Al Jazeera pays tearful tribute to journalist
May 12 2022 12:16 AM
Al Jazeera's Moroccan journalist Abdel Samad Nasser broadcasts a report before an image of his netwo
Al Jazeera's Moroccan journalist Abdel Samad Nasser broadcasts a report before an image of his network colleague Shireen Abu Akleh at the Qatari news broadcaster's main headquarters in the capital Doha, Wednesday


Al Jazeera's newsdesk told Shireen Abu Akleh they would keep a spot for her "at the top of the hour" after she said in an e-mail she was going to cover an Israeli operation in the Palestinian town of Jenin.
"But she never turned up," said Mohamed Moawad, the Arabic channel's head of output, fighting back tears as he told of the final contacts with the veteran journalist on a typically risky mission.

People react as the body of Al Jazeera reporter Shireen Abu Akleh, is brought to the offices of the news channel in Ramallah, in the occupied West Bank, Wednesday.

"The last communication was 20 minutes before this heinous crime happened," Moawad said shortly after staff held their own broadcast tribute to the 51-year-old.
"She sent an e-mail that said 'Hi, there is an Israeli intervention in Jenin and I am heading there now. I am almost there. I will send you details'."
Instead of her live report from the raid, Al Jazeera staff were shaken to see social media images indicating she had been shot.
Moawad said another journalist soon sent a message informing them she had died three kilometres from the edge of Jenin in the West Bank.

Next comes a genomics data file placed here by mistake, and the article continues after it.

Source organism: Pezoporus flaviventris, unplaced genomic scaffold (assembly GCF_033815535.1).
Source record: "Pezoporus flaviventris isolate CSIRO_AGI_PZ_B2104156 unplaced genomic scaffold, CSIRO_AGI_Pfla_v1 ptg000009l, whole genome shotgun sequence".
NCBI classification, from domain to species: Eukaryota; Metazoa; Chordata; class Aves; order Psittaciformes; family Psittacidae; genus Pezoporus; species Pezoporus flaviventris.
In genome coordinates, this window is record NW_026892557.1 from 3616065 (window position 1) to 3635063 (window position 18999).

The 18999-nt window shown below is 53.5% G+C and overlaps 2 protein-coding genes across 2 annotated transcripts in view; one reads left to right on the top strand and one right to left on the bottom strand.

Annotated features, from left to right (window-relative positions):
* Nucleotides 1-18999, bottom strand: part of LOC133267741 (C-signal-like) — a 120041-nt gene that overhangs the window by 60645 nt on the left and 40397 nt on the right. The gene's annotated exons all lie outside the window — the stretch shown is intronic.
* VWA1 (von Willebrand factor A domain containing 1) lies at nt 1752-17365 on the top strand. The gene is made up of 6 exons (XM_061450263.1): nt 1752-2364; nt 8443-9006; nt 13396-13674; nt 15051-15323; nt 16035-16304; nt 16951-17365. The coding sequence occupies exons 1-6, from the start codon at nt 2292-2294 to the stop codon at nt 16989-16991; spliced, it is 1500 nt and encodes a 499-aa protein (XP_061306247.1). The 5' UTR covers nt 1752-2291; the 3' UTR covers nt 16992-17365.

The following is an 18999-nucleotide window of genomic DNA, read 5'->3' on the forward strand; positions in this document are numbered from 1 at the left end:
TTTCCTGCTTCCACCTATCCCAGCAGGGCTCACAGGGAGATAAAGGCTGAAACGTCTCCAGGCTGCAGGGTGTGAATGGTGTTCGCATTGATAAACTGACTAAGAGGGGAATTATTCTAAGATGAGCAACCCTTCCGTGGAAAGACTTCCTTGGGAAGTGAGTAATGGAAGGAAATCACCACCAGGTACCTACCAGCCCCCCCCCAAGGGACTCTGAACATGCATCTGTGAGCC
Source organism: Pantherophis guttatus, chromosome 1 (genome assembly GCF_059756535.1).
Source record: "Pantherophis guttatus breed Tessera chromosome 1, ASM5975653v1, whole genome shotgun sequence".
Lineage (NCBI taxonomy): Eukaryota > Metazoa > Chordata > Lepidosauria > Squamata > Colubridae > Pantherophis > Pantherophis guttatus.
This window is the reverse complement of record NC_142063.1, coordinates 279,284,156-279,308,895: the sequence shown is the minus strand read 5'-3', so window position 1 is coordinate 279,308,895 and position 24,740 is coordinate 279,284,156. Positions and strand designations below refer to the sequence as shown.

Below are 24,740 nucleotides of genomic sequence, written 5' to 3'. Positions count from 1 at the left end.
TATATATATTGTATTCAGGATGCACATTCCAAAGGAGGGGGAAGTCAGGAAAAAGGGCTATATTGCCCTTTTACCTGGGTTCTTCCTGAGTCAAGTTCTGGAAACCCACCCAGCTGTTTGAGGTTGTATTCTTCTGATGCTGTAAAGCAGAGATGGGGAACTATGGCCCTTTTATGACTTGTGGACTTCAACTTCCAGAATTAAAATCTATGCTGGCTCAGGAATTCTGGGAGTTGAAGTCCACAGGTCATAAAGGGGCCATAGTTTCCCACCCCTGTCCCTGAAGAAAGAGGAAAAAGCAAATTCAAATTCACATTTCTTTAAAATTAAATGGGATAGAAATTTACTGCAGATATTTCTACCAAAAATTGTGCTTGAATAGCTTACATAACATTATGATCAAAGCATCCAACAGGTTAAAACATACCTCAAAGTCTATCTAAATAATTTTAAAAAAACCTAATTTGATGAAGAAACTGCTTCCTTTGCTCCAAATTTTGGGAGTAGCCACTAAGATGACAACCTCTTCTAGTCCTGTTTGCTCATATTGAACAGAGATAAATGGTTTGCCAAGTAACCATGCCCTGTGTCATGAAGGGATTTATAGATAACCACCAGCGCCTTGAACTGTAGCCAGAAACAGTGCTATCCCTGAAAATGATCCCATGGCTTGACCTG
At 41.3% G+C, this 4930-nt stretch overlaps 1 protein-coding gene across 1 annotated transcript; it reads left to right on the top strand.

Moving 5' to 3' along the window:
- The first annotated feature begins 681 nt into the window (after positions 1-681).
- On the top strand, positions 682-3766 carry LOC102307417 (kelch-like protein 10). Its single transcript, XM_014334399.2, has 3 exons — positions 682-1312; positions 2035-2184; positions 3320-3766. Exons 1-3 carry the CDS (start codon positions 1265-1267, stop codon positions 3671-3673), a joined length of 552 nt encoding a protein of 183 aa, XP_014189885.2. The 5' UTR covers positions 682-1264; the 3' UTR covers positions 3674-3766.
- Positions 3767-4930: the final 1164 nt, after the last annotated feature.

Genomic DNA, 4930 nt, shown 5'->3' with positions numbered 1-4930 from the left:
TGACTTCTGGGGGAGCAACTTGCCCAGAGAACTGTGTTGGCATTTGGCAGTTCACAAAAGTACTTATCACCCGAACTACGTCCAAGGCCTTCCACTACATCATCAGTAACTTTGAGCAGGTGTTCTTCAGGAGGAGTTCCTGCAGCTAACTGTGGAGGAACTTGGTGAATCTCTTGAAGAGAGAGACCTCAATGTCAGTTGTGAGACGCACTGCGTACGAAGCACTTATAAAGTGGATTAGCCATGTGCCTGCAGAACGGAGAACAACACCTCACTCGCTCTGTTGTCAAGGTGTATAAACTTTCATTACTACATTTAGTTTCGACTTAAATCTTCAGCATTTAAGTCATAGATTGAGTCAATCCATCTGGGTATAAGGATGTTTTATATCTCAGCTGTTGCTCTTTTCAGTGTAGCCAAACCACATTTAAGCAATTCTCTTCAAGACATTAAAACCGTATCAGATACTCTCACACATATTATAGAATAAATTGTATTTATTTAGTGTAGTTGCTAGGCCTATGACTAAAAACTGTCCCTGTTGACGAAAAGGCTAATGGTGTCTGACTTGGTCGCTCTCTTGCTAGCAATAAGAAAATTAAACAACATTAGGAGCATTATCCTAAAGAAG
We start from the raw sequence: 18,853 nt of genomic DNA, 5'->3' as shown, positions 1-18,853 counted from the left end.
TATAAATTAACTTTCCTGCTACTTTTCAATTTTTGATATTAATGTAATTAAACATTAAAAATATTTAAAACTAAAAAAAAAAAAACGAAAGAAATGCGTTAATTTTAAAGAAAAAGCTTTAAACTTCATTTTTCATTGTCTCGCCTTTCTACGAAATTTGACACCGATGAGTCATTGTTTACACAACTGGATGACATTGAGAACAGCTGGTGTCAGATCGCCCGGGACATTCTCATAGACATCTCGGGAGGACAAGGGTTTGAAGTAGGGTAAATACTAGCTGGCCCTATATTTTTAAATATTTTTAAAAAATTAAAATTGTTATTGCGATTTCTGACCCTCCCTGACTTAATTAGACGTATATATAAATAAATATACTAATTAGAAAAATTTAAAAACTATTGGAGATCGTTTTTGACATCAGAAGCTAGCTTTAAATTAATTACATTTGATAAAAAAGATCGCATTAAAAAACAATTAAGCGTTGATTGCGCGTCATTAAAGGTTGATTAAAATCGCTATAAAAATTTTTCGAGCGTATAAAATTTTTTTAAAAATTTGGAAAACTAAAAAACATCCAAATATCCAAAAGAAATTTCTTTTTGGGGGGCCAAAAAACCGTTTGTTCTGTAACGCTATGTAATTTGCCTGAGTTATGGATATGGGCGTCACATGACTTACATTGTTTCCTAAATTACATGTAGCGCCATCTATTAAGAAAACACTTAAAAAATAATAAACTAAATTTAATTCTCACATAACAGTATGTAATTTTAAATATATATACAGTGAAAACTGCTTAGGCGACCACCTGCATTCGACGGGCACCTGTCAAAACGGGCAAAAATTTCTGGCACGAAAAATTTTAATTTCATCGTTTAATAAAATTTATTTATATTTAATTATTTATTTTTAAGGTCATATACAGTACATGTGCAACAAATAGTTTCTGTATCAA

She had been with four other journalists, all wearing blue press vests and helmets, according to the Al Jazeera chief.
The Qatari state-owned channel said Abu Akleh, a Palestinian-American, had been killed "in cold blood" and demanded Israeli forces be held accountable.
"We consider this something intentional because the bullet hit exactly the area below her ear where there is no cover," said Moawad, who added that "reckless" comments had been made in Israel about the killing.
Al Jazeera journalists shed tears during the minute when its broadcasts were silenced as a tribute to the journalist who joined the channel shortly after it opened in 1996.
Many who had worked with Abu Akleh embraced in the newsroom, clutching portraits of the journalist and sheets stating "Journalism is not a crime", as images showing the latest violence in the Palestinian territories flashed up on their work screens.
Abu Akleh — the second journalist hired by Al Jazeera in the Palestinian territories — became the 12th journalist from the channel to be killed on duty since it started broadcasting.
"She was everywhere where there was a story. She has been everywhere to give voice to the voiceless," said Moawad.
"There are so many videos showing Shireen getting attacked by Israeli forces, getting attacked by bullets and other stuff."
Abu Akleh had never complained about her own safety though, he added.
"She was always there covering the story without any kind of fear. We never assigned Shireen to do a story, she was just there.
She showed up."
Hoda Abdel-Hamid, a senior correspondent at Al Jazeera, said Abu Akleh was "extremely brave".
"But she was also a very experienced journalist, she was not one to take stupid risks for the hell of it," she said from her mission in Ukraine.
"I am pretty sure that today she was in a safe place, in a place that was for journalists and she was clearly marked. "She wouldn't be jumping in the crossfire just for the hell of it. She wouldn't do that."

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